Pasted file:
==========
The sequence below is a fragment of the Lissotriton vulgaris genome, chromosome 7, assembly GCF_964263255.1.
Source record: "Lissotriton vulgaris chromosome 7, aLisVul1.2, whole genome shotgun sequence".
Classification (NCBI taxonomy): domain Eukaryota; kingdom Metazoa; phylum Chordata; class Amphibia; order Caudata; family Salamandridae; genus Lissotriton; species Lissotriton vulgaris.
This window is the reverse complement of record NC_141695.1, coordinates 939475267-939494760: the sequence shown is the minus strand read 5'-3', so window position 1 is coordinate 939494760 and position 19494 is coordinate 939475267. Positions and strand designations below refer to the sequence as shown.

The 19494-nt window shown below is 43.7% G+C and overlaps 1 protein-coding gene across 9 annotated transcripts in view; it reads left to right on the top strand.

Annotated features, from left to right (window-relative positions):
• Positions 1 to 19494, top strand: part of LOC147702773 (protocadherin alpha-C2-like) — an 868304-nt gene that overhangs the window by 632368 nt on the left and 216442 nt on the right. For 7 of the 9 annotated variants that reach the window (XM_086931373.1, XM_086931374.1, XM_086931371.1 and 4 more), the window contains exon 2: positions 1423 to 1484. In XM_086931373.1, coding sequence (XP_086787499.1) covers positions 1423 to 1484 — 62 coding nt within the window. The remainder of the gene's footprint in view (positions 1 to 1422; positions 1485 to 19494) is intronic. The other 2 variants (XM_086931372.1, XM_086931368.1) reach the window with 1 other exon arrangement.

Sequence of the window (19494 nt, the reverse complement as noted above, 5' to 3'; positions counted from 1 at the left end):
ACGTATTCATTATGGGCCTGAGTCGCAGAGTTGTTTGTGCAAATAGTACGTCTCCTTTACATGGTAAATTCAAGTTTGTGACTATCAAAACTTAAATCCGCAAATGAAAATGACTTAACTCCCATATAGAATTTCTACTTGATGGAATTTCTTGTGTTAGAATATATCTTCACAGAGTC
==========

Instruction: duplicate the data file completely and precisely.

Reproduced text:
The sequence below is a fragment of the Lissotriton vulgaris genome, chromosome 7, assembly GCF_964263255.1.
Source record: "Lissotriton vulgaris chromosome 7, aLisVul1.2, whole genome shotgun sequence".
Classification (NCBI taxonomy): domain Eukaryota; kingdom Metazoa; phylum Chordata; class Amphibia; order Caudata; family Salamandridae; genus Lissotriton; species Lissotriton vulgaris.
This window is the reverse complement of record NC_141695.1, coordinates 939475267-939494760: the sequence shown is the minus strand read 5'-3', so window position 1 is coordinate 939494760 and position 19494 is coordinate 939475267. Positions and strand designations below refer to the sequence as shown.

The 19494-nt window shown below is 43.7% G+C and overlaps 1 protein-coding gene across 9 annotated transcripts in view; it reads left to right on the top strand.

Annotated features, from left to right (window-relative positions):
• Positions 1 to 19494, top strand: part of LOC147702773 (protocadherin alpha-C2-like) — an 868304-nt gene that overhangs the window by 632368 nt on the left and 216442 nt on the right. For 7 of the 9 annotated variants that reach the window (XM_086931373.1, XM_086931374.1, XM_086931371.1 and 4 more), the window contains exon 2: positions 1423 to 1484. In XM_086931373.1, coding sequence (XP_086787499.1) covers positions 1423 to 1484 — 62 coding nt within the window. The remainder of the gene's footprint in view (positions 1 to 1422; positions 1485 to 19494) is intronic. The other 2 variants (XM_086931372.1, XM_086931368.1) reach the window with 1 other exon arrangement.

Sequence of the window (19494 nt, the reverse complement as noted above, 5' to 3'; positions counted from 1 at the left end):
ACGTATTCATTATGGGCCTGAGTCGCAGAGTTGTTTGTGCAAATAGTACGTCTCCTTTACATGGTAAATTCAAGTTTGTGACTATCAAAACTTAAATCCGCAAATGAAAATGACTTAACTCCCATATAGAATTTCTACTTGATGGAATTTCTTGTGTTAGAATATATCTTCACAGAGTC